At some point I thought making alcohol out of honey sounded like a great idea. I enjoy mead but tire of so many sweet and simple styles. Just because honey is its source does not necessitate it become a dessert drink.  Why can’t mead have the gravitas of wine?  Why can’t it taste dry, complex, and be a friend to food?

Thankfully, there are as many kinds of honey as flowering plants.  If a bee can find it, we can ferment it.  After trying countless honeys, I settle on the most savory one: buckwheat. Yes, earthy, ashy, mineral buckwheat: ingredient of black pancakes from Brittany, angry muffins, and serious soba noodles.

Every recipe and online forum says to stay away or blend other honeys. They use descriptors such as “rancid bacon”, “roadkill”, or “burnt old socks”.  Perfect!

I grab 48 ounces of local Heavenly Honey and add it to a boiling pot of water.


After much stirring and boiling (to avoid infection) the house smells like hot toffee and pepper.


I then pop the pot in the freezer. Once cool enough, I funnel it into the most adorable glass carboy, add a Champagne yeast to ensure it dries out, and tuck it with airlock into the dark cool closet.


Weeks pass. The airlock continues to rattle away. Once it slows to a near halt, I add sulfur to freeze it and transfer it off the lees into two growlers and pop them in the fridge.

It looks like tap coffee, but smells intensely of tar, molasses, pencil lead, and whole wheat bread. Annoyingly, it smells alcoholic and a bit wild.  At its core it tastes of rich clay and potting soil, bacon, and molasses, but something feral, meaty, twangy, and an edge of alcohol come through.  If only our cooler worked, then fermentation could have slowed evading some off flavors.  At least it feels dry.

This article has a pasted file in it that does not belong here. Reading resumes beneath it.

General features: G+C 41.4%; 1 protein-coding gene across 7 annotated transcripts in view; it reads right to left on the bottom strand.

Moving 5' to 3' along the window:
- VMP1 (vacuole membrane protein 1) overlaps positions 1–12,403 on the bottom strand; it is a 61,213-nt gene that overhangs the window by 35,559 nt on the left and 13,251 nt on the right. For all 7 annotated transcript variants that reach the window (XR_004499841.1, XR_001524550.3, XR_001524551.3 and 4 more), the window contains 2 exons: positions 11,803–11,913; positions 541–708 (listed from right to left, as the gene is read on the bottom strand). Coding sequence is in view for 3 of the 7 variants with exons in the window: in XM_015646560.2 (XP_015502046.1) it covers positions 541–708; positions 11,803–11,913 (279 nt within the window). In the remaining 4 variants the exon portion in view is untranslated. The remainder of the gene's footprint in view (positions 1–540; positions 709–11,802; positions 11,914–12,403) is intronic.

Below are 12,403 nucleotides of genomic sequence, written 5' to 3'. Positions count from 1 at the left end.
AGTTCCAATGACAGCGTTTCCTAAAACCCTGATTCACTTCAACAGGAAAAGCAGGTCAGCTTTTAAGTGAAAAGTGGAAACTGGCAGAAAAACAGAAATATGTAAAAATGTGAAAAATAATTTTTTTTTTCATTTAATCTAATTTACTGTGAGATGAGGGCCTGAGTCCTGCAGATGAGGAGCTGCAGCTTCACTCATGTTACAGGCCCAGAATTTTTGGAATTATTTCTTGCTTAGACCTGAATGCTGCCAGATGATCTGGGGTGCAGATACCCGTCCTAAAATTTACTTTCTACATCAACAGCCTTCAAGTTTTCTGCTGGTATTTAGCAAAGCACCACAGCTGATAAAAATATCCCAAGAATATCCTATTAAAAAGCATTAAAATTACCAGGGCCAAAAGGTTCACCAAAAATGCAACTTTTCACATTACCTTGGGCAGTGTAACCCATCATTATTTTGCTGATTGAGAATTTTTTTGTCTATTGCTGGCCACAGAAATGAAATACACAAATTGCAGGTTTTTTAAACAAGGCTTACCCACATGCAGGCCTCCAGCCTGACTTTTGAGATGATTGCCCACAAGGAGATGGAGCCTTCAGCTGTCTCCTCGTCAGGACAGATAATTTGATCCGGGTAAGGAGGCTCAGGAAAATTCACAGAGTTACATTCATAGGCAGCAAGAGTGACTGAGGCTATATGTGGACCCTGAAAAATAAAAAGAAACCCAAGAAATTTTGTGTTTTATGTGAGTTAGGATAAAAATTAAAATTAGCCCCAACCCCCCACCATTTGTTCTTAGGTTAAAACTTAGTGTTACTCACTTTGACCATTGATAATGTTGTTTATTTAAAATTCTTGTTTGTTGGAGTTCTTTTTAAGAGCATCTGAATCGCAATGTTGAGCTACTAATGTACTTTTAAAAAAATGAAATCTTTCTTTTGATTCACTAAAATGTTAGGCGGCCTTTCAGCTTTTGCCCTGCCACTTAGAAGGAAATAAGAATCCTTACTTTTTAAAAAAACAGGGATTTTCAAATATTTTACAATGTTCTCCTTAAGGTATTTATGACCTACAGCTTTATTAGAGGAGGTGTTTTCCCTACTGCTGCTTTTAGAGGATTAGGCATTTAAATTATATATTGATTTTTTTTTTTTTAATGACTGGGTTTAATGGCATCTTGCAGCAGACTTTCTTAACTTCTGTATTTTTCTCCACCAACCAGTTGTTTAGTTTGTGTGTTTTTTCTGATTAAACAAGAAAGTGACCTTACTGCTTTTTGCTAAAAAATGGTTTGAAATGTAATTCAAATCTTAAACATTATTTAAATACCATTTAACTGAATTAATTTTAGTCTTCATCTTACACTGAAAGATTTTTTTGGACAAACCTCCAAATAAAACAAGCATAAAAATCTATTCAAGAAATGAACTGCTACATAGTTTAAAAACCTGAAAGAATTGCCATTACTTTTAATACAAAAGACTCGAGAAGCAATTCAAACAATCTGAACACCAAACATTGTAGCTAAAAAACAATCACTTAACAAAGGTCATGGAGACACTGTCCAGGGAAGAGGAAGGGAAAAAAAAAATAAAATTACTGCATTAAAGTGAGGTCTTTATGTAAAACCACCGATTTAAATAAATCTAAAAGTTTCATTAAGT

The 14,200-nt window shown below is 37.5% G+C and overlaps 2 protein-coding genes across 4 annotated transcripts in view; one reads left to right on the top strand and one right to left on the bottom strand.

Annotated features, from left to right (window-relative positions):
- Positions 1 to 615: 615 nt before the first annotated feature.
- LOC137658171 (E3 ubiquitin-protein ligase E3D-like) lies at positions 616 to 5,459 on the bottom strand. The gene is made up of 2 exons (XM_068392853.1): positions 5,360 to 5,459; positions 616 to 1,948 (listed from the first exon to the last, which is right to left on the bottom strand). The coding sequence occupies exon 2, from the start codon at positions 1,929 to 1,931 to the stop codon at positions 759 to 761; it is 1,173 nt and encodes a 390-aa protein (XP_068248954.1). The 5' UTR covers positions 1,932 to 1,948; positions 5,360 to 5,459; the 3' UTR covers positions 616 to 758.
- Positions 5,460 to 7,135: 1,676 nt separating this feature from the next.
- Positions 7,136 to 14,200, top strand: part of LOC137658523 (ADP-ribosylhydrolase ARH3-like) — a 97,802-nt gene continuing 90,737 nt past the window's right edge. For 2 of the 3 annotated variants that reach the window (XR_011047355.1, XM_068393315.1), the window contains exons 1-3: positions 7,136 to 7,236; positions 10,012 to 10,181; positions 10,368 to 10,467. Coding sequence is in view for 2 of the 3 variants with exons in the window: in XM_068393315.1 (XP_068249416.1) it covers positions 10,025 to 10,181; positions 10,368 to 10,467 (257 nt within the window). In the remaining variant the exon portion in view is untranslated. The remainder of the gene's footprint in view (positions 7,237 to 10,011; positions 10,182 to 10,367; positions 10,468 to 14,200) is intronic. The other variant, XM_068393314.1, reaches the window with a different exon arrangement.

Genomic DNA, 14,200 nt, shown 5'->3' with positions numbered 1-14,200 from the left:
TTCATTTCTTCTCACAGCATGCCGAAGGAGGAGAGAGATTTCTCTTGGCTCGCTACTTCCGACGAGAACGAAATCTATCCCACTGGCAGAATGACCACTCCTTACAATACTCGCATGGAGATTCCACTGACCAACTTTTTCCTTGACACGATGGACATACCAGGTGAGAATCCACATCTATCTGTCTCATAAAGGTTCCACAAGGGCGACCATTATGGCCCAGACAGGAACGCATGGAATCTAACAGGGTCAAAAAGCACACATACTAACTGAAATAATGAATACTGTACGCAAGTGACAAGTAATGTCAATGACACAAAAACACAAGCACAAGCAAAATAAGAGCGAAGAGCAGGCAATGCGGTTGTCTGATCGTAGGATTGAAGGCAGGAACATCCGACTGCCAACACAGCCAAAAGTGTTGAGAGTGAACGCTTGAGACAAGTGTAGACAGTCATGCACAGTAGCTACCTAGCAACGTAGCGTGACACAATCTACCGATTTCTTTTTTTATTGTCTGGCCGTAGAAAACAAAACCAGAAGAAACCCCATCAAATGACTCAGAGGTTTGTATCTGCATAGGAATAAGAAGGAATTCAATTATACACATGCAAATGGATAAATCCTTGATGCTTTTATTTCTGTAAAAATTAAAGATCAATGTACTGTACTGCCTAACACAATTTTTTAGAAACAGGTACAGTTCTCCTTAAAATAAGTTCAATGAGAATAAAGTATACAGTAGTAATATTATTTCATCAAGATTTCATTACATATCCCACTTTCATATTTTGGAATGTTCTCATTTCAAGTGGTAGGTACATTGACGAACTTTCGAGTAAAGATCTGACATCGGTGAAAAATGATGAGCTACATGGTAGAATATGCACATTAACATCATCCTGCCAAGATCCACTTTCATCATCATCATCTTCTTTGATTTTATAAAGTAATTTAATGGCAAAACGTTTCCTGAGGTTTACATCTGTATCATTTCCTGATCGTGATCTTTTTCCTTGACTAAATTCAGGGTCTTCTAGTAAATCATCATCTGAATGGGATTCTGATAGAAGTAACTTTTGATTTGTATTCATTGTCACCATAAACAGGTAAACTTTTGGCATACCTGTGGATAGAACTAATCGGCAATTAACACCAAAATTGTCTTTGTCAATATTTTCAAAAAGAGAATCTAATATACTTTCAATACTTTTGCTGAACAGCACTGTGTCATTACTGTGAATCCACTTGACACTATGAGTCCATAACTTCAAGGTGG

Frustrated, I research more. Many point out that mead needs months if not years to mellow out, especially buckwheat meads.  Fine.  I will stow it away and report back later.



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Golden Oak wins Second Place Judges Choice at Portland’s Willamette Week Pro Am

So, after pouring their beer for seven hours against 31 other ingenious beers, Tracy’s Golden Oak got second place for Judges’ Choice.


Congrats to my brilliant wife, to Danny of Rogue Brewery, and Jesse of Lange Estate Winery for turning out such a fantastic beer.



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Oktoberfest Wine Review? Acolon Halbtrochen Wachtenburg Winzer, Germany

Yes, here I am at Mt Angel’s Oktoberfest, surrounded by fabulous, rare German beers, looking for wine.

For over 50 years, Mt Angel has hosted 350,000 tipsy, wanna-be bavarians intent on eating, drinking, and watching weiner dogs race.


We fuel up on schnitzel, spätzle, and pretzel shipped from Munich, along with a lovely dunkel lager.


Polka plays and luck smiles upon me as I enter the Weingarten.

weingarten-oktoberfest The choices, honestly, are innexpensive and hardly earth-shattering.  However, my eyes fall on a grape called Acolon.

Like Sisyphus, Germany continues to chase the ever-ellusive, smooth, full bodied red in their cool climate by endlessly crossing hardy grape with hardy grape.  This struggle will continue unless they give up or their climate drastically changes.  Thus, Germans created the Acolon grape by crossing Blauer Limburger and Dornfelder in 1971. Only 1.3 kilometers grow it.

Wachtenburg Winzer is a cooperative winery of 58 families in Western Germany in the Pfalz.  Their labels look horridly dull.  But nothing brilliant ever came by committee.


Through my wee plastic cup, the APPEARANCE looks a clear, medium plus intense purple cored, ruby-framed red. AROMAS moderately smell of beet juice, red grapefruit, pepper, and cheese. The PALATE feels off dry, with pinging high acidity, medium tannins, medium body, and a rounded, fine sand texture. FLAVORS taste spicy, with tart bramble berry jam, blue cheese, and black pepper that lasts a medium minus length.

Watchenburg Winzer’s Acolon is a good (3 of 5), honest, functional red.  It is red, chunky, but cannot hide its cool climate enamel-etching acidity. The malolactic fermentation kills some of the fruit’s character in an attempt to compensate.  Yet, sometimes, such cheap wines allow one to learn the basics about a grape variety.

Well, back to beer then…